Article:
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Companies need to urgently review the Social Security arrangements that exist for their employees

AT the start of National Payroll week and as the UK looks set to leave the European Union, on 31 October 2019, quite possibly on a:- "no deal" (hard BREXIT) basis, payroll teams need to consider what this means with regard to Social Security and their internationally mobile employees say leading accounting and tax advisory firm Blick Rothenberg.

Robert Salter, an employment and expatriate tax specialist at the firm said:- "If the UK does leave the EU without a deal, companies may have additional obligations and reporting responsibilities and that they are not currently aware of and this could cause chaos for both employer and employee if companies get it wrong. This will depend on what countries are involved because the UK does have some existing arrangements with some EU countries, but nobody is sure whether these arrangements will remain in use or indeed be valid.

The EU regulations relating to Social Security cover employees in a number of situations including:-

a) Tele workers (ie. people who work for the UK company, but may live overseas.

b) Statutory Directors of a UK company that live overseas.

c) Regular assignees (ie. people who are formally seconded to a different country for a set period of time).

d) International business travellers (ie. people based in their home location officially, who spend significant time overseas working in 1 or more EU / EEA countries.

If the UK does leave the EU without a deal, companies may have additional obligations and reporting responsibilities with all of the above groups of employees. Core issues that employers need to consider include:-

Where is the Social Security due in the case of a no deal BREXIT; is it still the UK? Is it the overseas location? Or is it in both jurisdictions? For example, in the case of a no deal BREXIT, an assignee to France on a 1 or 2 year assignment, would become liable to French rather than UK Social Security during the assignment, whilst a similar assignee to Germany or Ireland would remain in the UK system. This is linked into the terms of the relevant underlying agreements.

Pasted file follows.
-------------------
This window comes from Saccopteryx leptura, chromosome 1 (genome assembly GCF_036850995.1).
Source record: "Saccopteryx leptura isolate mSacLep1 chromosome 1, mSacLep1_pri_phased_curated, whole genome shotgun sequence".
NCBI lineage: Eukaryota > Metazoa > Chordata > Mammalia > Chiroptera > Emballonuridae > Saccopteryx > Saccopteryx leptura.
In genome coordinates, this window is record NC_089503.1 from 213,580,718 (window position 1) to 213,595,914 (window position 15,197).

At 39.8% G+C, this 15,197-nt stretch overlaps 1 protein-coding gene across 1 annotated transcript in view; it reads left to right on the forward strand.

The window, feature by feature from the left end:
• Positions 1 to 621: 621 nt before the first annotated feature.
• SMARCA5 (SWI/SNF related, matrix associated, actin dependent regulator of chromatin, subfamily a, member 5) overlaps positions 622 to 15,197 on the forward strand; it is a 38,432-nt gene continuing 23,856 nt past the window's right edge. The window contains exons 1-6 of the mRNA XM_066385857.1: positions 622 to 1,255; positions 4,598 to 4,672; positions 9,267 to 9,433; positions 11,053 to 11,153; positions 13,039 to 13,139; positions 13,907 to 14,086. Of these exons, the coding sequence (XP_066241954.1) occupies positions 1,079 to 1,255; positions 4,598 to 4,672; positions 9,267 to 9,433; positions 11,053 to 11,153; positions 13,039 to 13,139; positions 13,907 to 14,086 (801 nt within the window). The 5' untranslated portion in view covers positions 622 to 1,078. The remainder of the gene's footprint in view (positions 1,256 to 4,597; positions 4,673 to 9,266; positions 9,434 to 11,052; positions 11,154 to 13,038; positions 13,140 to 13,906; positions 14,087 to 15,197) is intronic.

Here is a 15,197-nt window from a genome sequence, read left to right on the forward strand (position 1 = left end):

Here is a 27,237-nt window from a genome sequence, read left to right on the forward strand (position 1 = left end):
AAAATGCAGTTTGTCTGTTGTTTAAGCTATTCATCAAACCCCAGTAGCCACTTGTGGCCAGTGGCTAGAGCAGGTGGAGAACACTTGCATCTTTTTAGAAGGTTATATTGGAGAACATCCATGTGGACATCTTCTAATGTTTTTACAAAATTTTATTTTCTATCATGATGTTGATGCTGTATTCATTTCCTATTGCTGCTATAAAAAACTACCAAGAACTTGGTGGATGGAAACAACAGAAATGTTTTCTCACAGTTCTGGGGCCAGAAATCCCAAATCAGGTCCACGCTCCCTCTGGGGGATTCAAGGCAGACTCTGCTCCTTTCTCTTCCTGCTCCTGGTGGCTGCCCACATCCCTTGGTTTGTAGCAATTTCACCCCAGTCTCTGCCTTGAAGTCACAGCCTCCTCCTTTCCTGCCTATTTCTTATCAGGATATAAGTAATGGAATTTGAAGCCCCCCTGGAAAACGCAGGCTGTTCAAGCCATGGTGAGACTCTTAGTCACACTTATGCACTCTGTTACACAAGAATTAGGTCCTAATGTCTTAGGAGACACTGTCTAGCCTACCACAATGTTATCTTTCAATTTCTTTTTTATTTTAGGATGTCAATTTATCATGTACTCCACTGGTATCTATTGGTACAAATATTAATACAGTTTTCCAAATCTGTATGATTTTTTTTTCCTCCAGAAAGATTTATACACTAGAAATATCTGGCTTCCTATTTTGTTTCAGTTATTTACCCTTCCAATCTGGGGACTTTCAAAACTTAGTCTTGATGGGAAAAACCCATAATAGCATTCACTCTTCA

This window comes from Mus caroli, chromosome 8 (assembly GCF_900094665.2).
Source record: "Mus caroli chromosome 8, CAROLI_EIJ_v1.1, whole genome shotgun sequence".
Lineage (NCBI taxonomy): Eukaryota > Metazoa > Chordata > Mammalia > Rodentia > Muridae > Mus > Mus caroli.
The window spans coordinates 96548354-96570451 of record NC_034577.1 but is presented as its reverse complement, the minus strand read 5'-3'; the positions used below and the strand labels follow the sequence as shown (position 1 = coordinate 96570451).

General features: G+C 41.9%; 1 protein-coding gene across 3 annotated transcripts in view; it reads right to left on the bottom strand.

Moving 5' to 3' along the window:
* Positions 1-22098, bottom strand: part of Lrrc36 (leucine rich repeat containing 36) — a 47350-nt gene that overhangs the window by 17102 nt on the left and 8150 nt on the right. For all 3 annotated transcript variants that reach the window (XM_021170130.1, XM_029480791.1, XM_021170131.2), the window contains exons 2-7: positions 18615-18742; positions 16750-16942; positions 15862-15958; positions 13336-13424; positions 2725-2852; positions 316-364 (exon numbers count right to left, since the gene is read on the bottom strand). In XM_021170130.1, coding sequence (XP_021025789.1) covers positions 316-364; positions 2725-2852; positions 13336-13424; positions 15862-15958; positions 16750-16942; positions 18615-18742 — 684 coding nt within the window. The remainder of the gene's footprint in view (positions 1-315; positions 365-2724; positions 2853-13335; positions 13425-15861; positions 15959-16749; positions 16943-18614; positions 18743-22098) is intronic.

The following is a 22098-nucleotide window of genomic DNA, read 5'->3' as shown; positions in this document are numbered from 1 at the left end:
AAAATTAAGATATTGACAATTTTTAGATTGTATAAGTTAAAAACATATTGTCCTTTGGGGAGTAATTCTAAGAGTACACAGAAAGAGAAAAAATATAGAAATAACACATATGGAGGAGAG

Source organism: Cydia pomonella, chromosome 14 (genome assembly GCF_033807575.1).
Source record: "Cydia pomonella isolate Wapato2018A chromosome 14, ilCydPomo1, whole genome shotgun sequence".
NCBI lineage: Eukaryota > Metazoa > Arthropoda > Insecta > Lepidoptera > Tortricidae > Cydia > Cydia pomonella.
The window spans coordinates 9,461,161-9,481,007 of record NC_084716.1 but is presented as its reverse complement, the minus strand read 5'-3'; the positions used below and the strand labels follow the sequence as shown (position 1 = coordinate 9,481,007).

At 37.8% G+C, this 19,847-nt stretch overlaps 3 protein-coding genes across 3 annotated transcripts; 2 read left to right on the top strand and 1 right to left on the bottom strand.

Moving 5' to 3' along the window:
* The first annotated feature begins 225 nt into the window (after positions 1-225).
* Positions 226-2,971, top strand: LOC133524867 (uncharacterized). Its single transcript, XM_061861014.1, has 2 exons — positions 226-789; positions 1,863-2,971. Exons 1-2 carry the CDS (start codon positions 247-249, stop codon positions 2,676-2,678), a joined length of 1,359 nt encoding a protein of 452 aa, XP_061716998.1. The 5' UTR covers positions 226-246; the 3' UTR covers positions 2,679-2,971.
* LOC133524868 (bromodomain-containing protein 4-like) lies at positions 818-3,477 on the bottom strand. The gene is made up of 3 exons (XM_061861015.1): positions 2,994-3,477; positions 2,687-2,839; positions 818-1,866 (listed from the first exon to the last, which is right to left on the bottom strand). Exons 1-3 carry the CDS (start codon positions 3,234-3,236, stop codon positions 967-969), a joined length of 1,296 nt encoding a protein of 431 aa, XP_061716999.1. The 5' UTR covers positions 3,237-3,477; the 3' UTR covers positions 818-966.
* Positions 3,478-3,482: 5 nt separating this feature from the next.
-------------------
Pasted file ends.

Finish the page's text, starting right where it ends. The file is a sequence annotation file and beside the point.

Additional costs,, that is, it is quite possible that employers could become liable to double Social Security contributions (UK and overseas) in some scenarios. Moreover, even if the individual is only liable to costs in 1 location under the relevant Agreement (eg. France in the assignment given above), payroll (and finance teams), need to realise that Social Security costs for employers in some countries are considerably higher than the UK. For example:- A typical employer Social Security rates in France are between 40% to 45% of the total salary package of the employee.

The nature of BREXIT means that there are clearly many uncertainties for employees and these issues may not be fully clarified until the very end of the process. However, companies with international employees need to start considering and reviewing the Social Security arrangements that exist for their employees as a priority. Otherwise, they risk incurring significant additional costs and potentially damaging the position of their employees.

Calls for Merseyside residents to have their say over future of energy